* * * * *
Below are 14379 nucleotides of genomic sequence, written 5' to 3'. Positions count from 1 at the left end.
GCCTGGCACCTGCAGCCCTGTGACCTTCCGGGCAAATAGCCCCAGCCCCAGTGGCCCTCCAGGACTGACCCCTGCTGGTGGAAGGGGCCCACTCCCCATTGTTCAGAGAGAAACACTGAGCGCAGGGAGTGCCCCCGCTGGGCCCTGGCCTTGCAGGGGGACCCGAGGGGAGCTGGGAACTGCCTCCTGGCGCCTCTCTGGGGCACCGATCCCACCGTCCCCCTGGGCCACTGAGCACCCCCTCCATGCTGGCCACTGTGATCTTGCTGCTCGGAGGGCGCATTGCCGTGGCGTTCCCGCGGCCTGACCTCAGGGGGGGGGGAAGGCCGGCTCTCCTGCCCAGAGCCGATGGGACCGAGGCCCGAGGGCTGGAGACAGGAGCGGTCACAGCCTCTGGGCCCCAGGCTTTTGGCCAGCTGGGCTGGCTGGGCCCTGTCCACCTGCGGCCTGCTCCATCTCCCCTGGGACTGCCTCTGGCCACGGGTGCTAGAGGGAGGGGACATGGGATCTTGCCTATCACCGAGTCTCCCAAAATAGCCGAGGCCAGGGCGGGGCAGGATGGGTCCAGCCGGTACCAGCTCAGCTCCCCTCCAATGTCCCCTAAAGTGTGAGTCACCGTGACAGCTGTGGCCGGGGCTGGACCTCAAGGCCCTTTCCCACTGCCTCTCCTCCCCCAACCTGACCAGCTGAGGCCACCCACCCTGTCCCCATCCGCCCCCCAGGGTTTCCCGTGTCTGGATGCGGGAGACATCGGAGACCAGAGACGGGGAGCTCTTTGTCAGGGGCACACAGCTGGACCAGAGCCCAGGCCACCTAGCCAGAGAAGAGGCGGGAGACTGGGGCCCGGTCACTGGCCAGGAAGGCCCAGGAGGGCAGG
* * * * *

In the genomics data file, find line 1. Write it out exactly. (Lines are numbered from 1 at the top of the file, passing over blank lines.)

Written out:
Below are 14379 nucleotides of genomic sequence, written 5' to 3'. Positions count from 1 at the left end.